Creating a balance between personal and self-deprecating humour is an art form in and of itself. It requires a comic to have a keen understanding of themselves and their lives and a willingness to explore the humour that they discover within them. Aurie Styla toured Green in 2022, which included his Edinburgh Fringe debut at The Pleasance and multiple four and five-star reviews. With Greener?, which is less of a follow-up show and more of a ‘check-in’, Styla captures something quite special and meaningful in his uniquely observed comedy.
Selfishly, for me, the Downstairs at Soho Theatre is the perfect place to see someone like Styla. Yes, I know I should support comics playing larger venues, but Styla’s style of show is close, personable, and a little intimate, making The Downstairs ideal.
Greener? is not a follow-up to Green but a ‘check-in’ for both him and his audience on his progress, and perhaps even ours. Though I shiver at the thought of anyone talking about lockdown or the pandemic, Styla’s contextualising of this period seems fresh and illustrates just how, even now, the remnants of the pandemic and lockdown will have much longer-term affects on many of us. There is a range of topics Styla covers, from Joe Wicks and the Queen’s death to how the pandemic impacted his relationship and "cartoon" nature of the UK government; his Boris Johnson impression is eerily spot on. These moments have pace to them and never seem rushed, and with the show being an ‘in-between show’ connecting with some things that happened in 2022 and 2023 seems apt.
When Styla starts talking about himself, beginning with the origins of his name, the personal nature of his material really shines. All along, from the moment he comes on to the stage, Styla incorporates his audience, and this adds greatly to the experience and the joy that’s being created. Greener? gives his mum the spotlight, someone who encouraged him to travel, which, in his post-lockdown life, he seems to have really taken on.
Comedy doesn’t always have to be endless punchlines; some of the best comedy I’ve seen has been a mix of humour and real, lived experiences that aims to connect with audiences rather than create a distance. Styla doesn’t always take himself too seriously, as illustrated with a joke about King Charles’s fingers, but he never wants to cross the line into true vulgarity. And it is because of this that he’s created a perfect balance of storytelling and comedy, and as an audience, you feel safe, which allows us to forge a better connection with him.
Of all the personal stories Styla shares, it is his passion for travel and being fluent in German that really carries weight. It is here that you begin to understand the complexity of Styla’s lived experiences and his comedy. He’s a black British man who loves to ski and perform in places that are not typical hotspots for black British men. As he’s describing the experience of being accosted by a British man at a ski resort, I couldn't help but feel my heart sink. Skiing is his passion and one that’s been with him for a lot of his life, and yet a black man on the slopes is an affront to who exactly? It’s hard to explain what that feeling is like as a minority in a place where others think you don’t belong. It can, and sometimes does, make you want to never experience that feeling again, so you avoid doing it. But keeping on this theme of upbeat positivity, Styla doesn’t bemoan this experience; he doesn’t let it impact his love and joy for doing something and being somewhere others may think he doesn’t belong. As he talks about these experiences, you can’t help but feel inspired and empowered by the positive outlook that he exudes.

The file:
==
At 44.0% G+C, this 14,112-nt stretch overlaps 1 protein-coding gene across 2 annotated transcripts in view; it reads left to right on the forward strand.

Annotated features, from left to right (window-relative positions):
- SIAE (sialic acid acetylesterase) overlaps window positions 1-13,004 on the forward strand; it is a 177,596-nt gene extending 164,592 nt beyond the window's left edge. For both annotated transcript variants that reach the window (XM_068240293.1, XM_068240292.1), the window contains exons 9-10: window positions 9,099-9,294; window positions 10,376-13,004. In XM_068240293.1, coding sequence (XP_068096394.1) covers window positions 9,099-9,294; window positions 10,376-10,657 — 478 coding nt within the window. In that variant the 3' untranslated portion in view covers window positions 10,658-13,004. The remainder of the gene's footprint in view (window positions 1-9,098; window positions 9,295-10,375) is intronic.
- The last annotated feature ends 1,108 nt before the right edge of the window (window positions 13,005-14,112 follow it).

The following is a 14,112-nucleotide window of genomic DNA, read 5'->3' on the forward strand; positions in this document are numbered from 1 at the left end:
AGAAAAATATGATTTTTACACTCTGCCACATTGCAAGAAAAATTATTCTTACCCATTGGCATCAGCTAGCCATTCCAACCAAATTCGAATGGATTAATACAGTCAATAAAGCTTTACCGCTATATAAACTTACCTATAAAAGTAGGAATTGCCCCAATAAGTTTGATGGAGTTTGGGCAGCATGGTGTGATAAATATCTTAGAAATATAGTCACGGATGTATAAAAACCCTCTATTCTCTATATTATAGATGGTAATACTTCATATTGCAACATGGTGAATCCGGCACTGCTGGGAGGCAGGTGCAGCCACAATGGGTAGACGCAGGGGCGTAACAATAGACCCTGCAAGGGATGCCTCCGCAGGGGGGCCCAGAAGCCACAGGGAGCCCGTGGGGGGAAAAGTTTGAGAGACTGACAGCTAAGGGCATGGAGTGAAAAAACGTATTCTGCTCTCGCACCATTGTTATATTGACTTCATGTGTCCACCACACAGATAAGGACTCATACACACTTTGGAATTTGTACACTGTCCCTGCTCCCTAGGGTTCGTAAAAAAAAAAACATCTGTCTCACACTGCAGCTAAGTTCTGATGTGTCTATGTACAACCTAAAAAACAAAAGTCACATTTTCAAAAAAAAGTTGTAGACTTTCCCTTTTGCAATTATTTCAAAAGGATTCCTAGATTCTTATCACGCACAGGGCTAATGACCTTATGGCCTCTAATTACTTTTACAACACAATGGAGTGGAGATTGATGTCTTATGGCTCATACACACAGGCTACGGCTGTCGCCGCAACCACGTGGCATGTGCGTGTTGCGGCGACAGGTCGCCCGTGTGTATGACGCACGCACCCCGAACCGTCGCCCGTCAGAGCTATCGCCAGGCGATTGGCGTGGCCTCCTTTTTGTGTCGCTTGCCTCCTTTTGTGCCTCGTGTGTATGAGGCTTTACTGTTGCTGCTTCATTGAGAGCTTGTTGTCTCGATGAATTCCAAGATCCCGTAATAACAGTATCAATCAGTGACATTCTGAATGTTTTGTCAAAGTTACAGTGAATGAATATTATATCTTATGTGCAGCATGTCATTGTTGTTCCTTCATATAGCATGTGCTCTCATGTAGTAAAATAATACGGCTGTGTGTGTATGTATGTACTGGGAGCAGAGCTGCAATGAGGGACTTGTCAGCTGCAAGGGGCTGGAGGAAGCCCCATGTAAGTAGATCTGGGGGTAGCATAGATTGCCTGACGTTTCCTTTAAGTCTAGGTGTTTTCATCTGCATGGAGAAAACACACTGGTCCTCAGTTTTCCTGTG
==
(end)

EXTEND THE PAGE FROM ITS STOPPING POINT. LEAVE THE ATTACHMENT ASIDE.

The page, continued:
One of the highlights of the night included an audience member called Sam, who, at only 23, unwittingly became the sub-star of the show. The quick-flowing ribbing from Styla was unrelenting, hilarious, but never cruel, and it brilliantly showcased Styla's positive vibe and ability to include his audience in his show and build a connection with us. Perhaps one of his best lines to Sam was "You probably don’t know that Beyonce was in a group!” which brought the house down.
"And as Greener? goes on, we get to understand that Styla has a radical sense of self that has perhaps become accentuated through the political, social, and cultural moments these past three years."
Styla is not what you might expect as a comedian, and it is clear that he has honed his craft well over his 10 years on the comedy scene. Somewhat nonchalantly, Styla lets his audience know that he’s done regular shows at the Altitude Festival in the Austrian Alps as well as in California, so we know he is a circuit and well-seasoned comic. Throughout Greener? you grow to understand him a little deeper, especially his relationship with his mother, someone who really installed in him the idea of being somewhat unexpected. And as Greener? goes on, we get to understand that Styla has a radical sense of self that has perhaps become accentuated through the political, social, and cultural moments these past three years. Styla seems to have stopped and taken a moment to become self-reflective, to ‘check in’ on himself, and to find ways to live (and understand) his life in a different way. This has, in my opinion, really allowed Styla to find a voice that is unique, funny, honest, and genuinely uplifting.
In an age of instant fame, it’s inspiring to see how his 10-year career as a comic has not made Aurie Styla disillusioned, hardened, or bitter. Styla doesn’t just find humour in his everyday life; he’s found a way of talking about the greater importance of self-discovery, finding your inner, better self, and not being afraid to talk about your feelings.
His bit about Disney’s Cars will stay with you forever.